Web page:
Herb: Virginia Rose


Latin name: Rosa virginiana


Synonyms: Rosa carolina lucida, Rosa carolinensis, Rosa lucida


Family: Rosaceae (Rose Family)



Medicinal use of Virginia Rose:

A decoction of the roots has been used as a bath and to treat worms in children. An infusion of the roots has been drunk and used as a wash in treating bleeding cuts on the feet. An infusion of the roots has been used as a wash to treat sore eyes. The fruit of many members of this genus is a very rich source of vitamins and minerals, especially in vitamins A, C and E, flavanoids and other bio-active compounds. It is also a fairly good source of essential fatty acids, which is fairly unusual for a fruit. It is being investigated as a food that is capable of reducing the incidence of cancer and also as a means of halting or reversing the growth of cancers.

Description of the plant:



Plant:
Deciduous
Shrub

Height:
150 cm
(5 feet)

Flovering:
July to
August


Scent:
Scented
Shrub

Habitat of the herb:

Damp to dry thickets, clearings, swamps and shores.

Edible parts of Virginia Rose:

Fruit - raw or cooked. The fruit is up to 15mm in diameter, but there is only a thin layer of flesh surrounding the many seeds. Some care has to be taken when eating this fruit, see the notes above on known hazards. The buds are eaten by native Indians in N. America. No further details are given, does this refer to the leaf or flower buds? The seed is a good source of vitamin E, it can be ground into a powder and mixed with flour or added to other foods as a supplement. Be sure to remove the seed hairs.

Other uses of the herb:

Can be grown as a hedge, succeeding in windy positions. The suckering form of this species can be used to fix sand dunes. It also makes a good ground cover.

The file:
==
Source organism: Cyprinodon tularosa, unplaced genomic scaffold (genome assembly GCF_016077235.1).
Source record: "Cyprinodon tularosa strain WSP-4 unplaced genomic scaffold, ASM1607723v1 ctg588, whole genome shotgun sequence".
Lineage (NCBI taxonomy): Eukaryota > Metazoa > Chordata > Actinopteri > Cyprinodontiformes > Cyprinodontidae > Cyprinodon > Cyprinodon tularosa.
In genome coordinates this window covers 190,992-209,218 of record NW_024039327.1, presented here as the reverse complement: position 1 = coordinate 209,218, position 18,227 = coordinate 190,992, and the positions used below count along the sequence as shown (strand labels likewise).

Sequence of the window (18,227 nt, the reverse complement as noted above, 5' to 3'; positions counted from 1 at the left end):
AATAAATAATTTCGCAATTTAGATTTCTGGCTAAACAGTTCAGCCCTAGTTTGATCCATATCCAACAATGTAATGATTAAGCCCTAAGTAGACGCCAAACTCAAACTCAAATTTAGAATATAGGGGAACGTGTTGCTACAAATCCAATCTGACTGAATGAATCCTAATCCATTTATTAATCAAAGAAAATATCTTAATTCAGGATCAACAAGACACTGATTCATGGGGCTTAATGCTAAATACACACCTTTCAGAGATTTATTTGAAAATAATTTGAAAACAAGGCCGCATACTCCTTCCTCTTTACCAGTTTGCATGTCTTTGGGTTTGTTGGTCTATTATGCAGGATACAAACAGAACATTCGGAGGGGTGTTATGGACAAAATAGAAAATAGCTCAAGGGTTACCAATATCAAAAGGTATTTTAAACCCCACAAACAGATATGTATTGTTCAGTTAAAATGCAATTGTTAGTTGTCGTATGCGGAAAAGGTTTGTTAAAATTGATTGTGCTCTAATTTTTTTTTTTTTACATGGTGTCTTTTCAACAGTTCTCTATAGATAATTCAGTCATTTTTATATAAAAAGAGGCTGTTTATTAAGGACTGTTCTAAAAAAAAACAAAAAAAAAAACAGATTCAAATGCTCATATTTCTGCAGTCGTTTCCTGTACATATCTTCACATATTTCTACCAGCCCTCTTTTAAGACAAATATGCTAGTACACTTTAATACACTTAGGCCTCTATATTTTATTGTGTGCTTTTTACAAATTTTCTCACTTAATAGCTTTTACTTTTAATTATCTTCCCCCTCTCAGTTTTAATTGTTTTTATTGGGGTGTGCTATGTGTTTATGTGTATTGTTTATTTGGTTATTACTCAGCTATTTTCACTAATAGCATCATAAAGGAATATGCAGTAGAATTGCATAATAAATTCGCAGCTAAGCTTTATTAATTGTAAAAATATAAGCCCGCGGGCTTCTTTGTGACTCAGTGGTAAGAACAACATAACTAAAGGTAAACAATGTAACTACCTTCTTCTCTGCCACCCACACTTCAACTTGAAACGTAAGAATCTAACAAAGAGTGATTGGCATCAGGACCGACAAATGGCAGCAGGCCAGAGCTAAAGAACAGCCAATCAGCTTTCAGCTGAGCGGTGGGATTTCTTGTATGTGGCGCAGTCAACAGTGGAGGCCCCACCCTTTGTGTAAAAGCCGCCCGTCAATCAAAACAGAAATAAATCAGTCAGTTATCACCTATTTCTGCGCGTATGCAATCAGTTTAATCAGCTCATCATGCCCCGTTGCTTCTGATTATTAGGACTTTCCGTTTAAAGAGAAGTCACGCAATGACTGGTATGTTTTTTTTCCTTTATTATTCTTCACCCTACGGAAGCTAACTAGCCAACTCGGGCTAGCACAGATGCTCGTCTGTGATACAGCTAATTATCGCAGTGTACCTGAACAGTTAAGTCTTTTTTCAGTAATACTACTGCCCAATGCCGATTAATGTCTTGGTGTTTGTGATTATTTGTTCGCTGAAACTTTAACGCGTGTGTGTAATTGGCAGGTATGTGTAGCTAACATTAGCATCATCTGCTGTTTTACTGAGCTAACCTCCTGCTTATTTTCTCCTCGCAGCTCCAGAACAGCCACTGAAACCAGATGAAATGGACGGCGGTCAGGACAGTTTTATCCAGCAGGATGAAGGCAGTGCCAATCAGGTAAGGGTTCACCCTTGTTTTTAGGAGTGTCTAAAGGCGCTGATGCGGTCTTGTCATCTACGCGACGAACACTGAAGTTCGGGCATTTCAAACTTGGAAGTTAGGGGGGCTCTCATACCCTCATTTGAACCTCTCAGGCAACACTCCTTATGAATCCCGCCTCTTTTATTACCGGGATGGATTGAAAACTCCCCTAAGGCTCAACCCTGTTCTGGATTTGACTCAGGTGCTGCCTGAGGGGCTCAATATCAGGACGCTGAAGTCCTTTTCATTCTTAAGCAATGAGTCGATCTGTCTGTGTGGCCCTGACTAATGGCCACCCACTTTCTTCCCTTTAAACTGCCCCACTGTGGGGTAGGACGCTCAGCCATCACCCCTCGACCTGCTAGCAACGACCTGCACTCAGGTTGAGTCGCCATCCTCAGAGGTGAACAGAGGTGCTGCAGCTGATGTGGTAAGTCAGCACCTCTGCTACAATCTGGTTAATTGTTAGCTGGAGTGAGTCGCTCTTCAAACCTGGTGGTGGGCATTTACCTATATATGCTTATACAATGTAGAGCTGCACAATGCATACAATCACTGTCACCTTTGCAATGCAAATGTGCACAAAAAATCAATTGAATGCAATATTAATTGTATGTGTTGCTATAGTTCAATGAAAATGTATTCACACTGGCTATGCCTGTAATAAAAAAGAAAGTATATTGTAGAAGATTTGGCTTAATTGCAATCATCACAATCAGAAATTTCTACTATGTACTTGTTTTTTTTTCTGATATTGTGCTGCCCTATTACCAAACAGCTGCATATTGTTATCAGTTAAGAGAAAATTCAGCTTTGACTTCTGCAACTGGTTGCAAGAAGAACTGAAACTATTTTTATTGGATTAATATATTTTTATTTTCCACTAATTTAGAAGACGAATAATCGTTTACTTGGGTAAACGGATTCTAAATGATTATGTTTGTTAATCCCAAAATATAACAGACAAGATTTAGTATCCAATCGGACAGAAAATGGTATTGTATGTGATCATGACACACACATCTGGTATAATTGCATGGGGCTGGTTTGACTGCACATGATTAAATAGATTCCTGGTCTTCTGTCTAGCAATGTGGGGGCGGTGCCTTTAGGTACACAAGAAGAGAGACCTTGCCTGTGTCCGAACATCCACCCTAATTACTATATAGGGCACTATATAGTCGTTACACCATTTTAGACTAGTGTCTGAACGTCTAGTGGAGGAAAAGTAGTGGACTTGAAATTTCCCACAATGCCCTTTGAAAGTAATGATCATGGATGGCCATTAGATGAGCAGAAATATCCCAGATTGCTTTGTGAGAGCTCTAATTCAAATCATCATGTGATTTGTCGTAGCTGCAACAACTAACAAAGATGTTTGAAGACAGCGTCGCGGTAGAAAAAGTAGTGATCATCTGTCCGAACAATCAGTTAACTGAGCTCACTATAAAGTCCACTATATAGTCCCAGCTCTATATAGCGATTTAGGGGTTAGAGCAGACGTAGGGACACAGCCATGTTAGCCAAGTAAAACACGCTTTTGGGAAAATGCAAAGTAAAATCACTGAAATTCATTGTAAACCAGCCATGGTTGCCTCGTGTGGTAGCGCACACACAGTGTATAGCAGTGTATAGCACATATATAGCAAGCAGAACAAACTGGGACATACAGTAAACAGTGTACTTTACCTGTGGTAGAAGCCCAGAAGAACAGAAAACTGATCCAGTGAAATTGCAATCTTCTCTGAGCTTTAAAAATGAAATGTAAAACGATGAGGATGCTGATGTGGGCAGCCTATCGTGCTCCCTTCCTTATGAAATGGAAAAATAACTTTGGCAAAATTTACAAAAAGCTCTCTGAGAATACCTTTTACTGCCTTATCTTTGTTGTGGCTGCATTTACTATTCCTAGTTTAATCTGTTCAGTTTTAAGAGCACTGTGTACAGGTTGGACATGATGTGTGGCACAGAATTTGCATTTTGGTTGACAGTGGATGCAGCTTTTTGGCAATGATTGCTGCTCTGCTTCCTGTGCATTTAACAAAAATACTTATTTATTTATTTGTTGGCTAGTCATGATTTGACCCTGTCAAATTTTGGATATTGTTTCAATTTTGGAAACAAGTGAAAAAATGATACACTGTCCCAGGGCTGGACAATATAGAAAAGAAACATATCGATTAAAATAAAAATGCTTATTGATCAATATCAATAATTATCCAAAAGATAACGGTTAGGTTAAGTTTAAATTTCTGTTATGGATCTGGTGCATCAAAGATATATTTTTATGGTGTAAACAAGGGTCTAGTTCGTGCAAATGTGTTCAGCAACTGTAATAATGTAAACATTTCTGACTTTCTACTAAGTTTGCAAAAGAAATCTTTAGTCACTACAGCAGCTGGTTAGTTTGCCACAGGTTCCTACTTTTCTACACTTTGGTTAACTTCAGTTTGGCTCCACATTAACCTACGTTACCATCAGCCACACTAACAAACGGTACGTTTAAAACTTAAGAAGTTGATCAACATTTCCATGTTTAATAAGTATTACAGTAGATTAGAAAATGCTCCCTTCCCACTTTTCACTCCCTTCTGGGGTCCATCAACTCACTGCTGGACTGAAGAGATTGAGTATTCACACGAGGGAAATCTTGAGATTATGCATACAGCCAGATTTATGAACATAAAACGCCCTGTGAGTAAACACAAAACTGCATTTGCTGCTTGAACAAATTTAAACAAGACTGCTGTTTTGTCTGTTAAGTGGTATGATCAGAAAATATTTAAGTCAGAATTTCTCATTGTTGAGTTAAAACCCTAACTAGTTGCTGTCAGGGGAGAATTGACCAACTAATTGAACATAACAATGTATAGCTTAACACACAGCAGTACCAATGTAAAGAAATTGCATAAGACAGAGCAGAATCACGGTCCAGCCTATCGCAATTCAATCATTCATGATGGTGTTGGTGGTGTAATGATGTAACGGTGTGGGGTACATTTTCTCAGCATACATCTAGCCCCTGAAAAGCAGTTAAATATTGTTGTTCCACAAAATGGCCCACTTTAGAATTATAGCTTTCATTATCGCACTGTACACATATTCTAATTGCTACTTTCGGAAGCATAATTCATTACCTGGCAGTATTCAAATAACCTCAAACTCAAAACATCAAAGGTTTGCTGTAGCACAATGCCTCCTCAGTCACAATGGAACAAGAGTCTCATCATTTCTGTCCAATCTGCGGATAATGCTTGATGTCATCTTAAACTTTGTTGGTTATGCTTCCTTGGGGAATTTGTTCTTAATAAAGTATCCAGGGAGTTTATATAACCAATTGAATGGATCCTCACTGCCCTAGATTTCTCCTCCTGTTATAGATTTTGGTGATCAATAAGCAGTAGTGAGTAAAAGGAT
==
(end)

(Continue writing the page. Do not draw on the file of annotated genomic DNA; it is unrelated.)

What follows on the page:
Propagation of Virginia Rose:

Seed. Rose seed often takes two years to germinate. This is because it may need a warm spell of weather after a cold spell in order to mature the embryo and reduce the seedcoat. One possible way to reduce this time is to scarify the seed and then place it for 2 - 3 weeks in damp peat at a temperature of 27 - 32C (by which time the seed should have imbibed). It is then kept at 3C for the next 4 months by which time it should be starting to germinate. Alternatively, it is possible that seed harvested "green" (when it is fully developed but before it has dried on the plant) and sown immediately will germinate in the late winter. This method has not as yet(1988) been fully tested. Seed sown as soon as it is ripe in a cold frame sometimes germinates in spring though it may take 18 months. Stored seed can be sown as early in the year as possible and stratified for 6 weeks at 5C. It may take 2 years to germinate. Prick out the seedlings into individual pots when they are large enough to handle. Plant out in the summer if the plants are more than 25cm tall, otherwise grow on in a cold frame for the winter and plant out in late spring. Cuttings of half-ripe wood with a heel, July in a shaded frame. Overwinter the plants in the frame and plant out in late spring. High percentage. Cuttings of mature wood of the current seasons growth. Select pencil thick shoots in early autumn that are about 20 - 25cm long and plant them in a sheltered position outdoors or in a cold frame. The cuttings can take 12 months to establish but a high percentage of them normally succeed. Division of suckers in the dormant season. Plant them out direct into their permanent positions. Layering. Takes 12 months.

Cultivation of the herb:

Damp to dry thickets, clearings, swamps and shores.

Known hazards of Rosa virginiana:

There is a layer of hairs around the seeds just beneath the flesh of the fruit. These hairs can cause irritation to the mouth and digestive tract if ingested.

Plant information taken from the Plants For A Future.